Updated September 5, 2009 at 2:28 p.m.
- Tuesday: City Council meeting; review of fiscal impacts for capital improvements
- Wednesday: Open house; city and Steamboat 700 officials available to provide information and answer questions
- Thursday: Planning Commission meeting; annexation review and traditional neighborhood design amendments
- Sept. 17: Planning Commission meeting; annexation review and traditional neighborhood design amendments
- Sept. 29: City Council meeting; initial review of annexation plat, annexation agreement and traditional neighborhood design ordinance
- Oct. 13: Final consideration of annexation plat, annexation agreement and traditional neighborhood design ordinance
By the numbers
Steamboat 700 at a glance
- 1 percent: A real estate transfer tax at this rate will be instituted within the project to help pay for items such as affordable housing and a school
- 12.5: The number of acres Steamboat 700 will donate to the city for the development of affordable housing
- 20: The number of years property rights will be vested if certain requirements are met
- 487: The size of the development in acres
- 2,000: The number of homes - from apartments to large-lot single-family houses - proposed
- 17,600 to 21,900: The number of daily vehicle trips the development will generate on surrounding roads
- 380,000: The square footage of commercial development proposed
- $280,000 to $600,000: The average price of housing within the development, in present-day dollars
- $960,000: The amount being paid to firm up some of the city's existing water rights
Steamboat Springs The city's once-private negotiating meetings with the Steamboat 700 development team were made public earlier this summer.
Candidates for this year's City Council election who are critical of current council members have complained about the meetings, which have included as many as two council members since earlier this year, in addition to city staff and the development team. Steamboat 700 is a proposed master-planned community of 2,000 homes west of city limits that is seeking annexation. A final vote on whether to approve the project is scheduled for Oct. 13.
"Sometimes, we don't know what's going on there. That's a transparency issue," Ken Solomon, a candidate for District 2 seat being vacated by City Council President Loui Antonucci, said earlier this week. "This is the biggest thing that's happened to the community that I can think of. : The citizens of the community should have the opportunity to understand that change."
On Thursday, Councilwoman Cari Hermacinski said the meetings have been open to the public since July 14. The change was spurred after former City Council President Kevin Bennett, who will face Hermacinski in a District 1 race, was turned away from one of the negotiating team meetings earlier this year. Afterward, the city and Steamboat 700 discussed opening the meetings to the public, and neither objected. Council members approved the change at their July 14 meeting.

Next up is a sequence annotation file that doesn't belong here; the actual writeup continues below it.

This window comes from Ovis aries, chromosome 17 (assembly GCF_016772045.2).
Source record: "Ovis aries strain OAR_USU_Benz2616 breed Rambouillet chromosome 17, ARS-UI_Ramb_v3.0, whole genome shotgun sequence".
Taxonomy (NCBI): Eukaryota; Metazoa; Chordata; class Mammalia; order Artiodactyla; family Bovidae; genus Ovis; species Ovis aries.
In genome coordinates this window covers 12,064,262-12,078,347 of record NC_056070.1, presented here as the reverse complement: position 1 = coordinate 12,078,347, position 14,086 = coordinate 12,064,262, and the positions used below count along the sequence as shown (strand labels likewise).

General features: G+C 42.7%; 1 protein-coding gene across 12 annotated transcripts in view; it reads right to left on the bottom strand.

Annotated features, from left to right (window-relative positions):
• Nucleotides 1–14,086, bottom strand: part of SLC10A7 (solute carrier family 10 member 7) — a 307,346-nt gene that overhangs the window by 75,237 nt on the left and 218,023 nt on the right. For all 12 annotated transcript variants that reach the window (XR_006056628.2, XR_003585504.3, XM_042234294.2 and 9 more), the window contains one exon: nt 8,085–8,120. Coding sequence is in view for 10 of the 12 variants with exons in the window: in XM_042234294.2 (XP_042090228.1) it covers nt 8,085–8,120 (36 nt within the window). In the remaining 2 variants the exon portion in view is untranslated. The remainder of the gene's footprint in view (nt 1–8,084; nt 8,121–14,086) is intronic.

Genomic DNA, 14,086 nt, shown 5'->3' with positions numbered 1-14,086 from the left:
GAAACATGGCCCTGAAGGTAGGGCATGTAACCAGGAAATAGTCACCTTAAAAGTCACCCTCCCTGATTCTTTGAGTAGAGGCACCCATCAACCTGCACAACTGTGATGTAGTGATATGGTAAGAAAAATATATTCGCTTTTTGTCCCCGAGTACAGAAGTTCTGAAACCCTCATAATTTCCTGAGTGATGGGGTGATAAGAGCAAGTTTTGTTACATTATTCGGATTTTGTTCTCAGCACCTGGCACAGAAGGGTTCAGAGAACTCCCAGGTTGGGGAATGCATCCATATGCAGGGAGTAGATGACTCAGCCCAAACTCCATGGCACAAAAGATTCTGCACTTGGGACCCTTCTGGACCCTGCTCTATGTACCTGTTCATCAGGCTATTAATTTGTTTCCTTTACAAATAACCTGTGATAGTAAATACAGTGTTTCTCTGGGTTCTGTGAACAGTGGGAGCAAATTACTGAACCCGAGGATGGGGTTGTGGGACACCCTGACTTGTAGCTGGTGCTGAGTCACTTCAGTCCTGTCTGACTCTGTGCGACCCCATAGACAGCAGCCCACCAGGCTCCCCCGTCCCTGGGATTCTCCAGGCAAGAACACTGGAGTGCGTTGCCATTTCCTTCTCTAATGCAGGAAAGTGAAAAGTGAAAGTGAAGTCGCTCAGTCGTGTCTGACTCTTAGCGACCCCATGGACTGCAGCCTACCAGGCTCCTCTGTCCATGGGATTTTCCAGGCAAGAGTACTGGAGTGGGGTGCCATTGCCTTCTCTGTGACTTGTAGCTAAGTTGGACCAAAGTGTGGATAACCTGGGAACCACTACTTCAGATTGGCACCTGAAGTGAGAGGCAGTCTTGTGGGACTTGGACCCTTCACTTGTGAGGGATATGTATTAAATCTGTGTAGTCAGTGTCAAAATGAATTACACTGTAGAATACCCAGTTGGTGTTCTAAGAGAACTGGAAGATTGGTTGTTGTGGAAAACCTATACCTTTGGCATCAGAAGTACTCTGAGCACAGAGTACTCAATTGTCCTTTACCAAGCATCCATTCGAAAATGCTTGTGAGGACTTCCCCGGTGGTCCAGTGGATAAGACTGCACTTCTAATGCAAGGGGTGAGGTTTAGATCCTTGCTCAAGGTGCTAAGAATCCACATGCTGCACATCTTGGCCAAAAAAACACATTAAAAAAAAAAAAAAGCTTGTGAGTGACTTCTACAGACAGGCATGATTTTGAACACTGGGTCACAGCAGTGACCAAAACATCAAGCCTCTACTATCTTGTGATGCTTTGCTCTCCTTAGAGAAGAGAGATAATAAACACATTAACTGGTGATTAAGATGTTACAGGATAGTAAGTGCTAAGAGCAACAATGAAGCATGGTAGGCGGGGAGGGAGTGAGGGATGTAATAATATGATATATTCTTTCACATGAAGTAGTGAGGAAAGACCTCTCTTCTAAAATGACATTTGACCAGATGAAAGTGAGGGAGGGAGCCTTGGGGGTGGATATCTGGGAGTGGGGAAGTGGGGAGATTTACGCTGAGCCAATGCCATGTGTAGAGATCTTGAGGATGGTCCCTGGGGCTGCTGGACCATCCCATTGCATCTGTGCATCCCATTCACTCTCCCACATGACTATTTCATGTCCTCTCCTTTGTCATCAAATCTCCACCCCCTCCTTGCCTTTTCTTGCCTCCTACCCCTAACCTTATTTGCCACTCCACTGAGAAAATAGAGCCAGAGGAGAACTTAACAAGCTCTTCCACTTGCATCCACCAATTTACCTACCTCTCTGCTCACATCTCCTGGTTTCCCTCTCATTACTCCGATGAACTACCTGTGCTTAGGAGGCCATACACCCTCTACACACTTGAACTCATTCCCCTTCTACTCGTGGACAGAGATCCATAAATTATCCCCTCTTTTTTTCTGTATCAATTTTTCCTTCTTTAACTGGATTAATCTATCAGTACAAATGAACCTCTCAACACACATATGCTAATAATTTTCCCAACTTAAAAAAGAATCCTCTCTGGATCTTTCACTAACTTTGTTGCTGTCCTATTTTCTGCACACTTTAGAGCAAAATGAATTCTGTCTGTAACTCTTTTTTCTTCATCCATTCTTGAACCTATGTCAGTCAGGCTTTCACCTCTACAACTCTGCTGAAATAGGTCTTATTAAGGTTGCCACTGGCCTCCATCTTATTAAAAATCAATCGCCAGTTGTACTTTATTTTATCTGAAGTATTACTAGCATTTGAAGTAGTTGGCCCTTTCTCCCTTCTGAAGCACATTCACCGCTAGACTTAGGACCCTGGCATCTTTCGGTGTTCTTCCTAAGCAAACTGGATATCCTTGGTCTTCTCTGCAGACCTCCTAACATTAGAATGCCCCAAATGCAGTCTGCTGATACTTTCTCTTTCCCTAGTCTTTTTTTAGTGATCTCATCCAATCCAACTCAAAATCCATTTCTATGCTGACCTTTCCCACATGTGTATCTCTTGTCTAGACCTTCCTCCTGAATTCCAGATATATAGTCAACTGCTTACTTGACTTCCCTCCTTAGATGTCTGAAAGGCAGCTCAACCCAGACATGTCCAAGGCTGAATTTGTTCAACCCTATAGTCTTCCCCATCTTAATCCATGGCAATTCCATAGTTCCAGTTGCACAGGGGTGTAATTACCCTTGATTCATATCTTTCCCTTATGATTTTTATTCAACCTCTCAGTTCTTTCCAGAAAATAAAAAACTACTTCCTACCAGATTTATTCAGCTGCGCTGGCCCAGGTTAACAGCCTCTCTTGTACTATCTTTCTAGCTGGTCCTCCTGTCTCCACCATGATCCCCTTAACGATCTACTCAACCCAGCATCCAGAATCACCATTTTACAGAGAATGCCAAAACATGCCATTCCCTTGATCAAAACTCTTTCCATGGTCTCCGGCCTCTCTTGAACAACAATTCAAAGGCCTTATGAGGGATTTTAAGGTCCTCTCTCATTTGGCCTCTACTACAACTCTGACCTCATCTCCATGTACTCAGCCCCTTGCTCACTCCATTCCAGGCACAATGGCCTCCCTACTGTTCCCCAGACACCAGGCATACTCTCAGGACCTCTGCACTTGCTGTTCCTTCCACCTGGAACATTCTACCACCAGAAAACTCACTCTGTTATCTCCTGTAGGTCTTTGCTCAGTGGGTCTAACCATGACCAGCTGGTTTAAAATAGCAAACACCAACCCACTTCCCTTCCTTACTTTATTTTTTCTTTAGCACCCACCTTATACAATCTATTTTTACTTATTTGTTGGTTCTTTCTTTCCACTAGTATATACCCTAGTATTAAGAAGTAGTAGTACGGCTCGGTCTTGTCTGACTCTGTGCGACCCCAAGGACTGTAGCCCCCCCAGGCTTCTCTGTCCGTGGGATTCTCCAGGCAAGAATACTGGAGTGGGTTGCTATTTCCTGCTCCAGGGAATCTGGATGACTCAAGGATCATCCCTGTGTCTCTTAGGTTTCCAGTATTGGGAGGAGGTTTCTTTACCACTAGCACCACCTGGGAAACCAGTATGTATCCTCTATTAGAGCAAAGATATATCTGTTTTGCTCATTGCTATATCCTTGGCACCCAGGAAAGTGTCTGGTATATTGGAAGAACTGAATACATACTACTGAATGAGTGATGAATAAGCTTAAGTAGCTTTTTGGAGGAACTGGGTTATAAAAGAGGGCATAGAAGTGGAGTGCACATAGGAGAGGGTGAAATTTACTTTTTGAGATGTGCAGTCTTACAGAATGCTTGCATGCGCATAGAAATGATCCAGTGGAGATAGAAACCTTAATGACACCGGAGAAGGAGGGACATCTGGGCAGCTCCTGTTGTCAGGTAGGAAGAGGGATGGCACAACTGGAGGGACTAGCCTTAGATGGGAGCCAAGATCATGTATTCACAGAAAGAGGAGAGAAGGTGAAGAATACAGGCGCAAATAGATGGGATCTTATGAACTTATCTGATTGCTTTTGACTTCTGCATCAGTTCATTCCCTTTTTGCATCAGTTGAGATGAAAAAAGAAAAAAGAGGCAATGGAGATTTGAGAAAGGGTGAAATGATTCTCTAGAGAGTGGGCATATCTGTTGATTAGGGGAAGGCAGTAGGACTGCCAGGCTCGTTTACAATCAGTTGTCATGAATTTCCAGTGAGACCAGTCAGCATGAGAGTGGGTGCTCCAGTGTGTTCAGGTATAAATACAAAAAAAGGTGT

On the 'Net
Visit www.steamboat700.com and the city's Steamboat 700 Web page for downloads and more information about Steamboat 700.
Hermacinski said Bennett's complaint was legitimate, that the meetings should be open and that she was unaware they were not.
"I wish I would have known about this earlier, especially when council members started going," Hermacinski said Friday.
Antonucci agreed, but described the meetings as boring and uneventful.
"Maybe, in the beginning, we should have made them open," Antonucci said. "But it's just lawyers talking to each other in lawyer talk. : It has to go to City Council. They never make any decisions in those meetings; they just talk about what the options are. : In the end, it's City Council in public session that makes those decisions."
When the meetings first began last year, City Attorney Tony Lettunich said the meetings would be closed because they were typical staff meetings that aren't required to be open to the public and press. There was a fear that the public's presence would inhibit candid and productive negotiations. Even after council members started to attend, the presence of less than three of them at any one time shielded the meetings from becoming subject to the state's open meetings law.
Asked about the meetings earlier this year, a lawyer for the Steamboat Pilot & Today said there probably was no violation of the state's open meetings law unless any of the council members in the meeting were reporting on them in private to other council members, thus creating a "walking quorum" and, technically, a meeting. However, with a legitimate reason such as determining negotiating positions, council members could have called for an executive, or secret, session and reported on the meetings.
The city's negotiating team meetings were held twice monthly, but are now completed.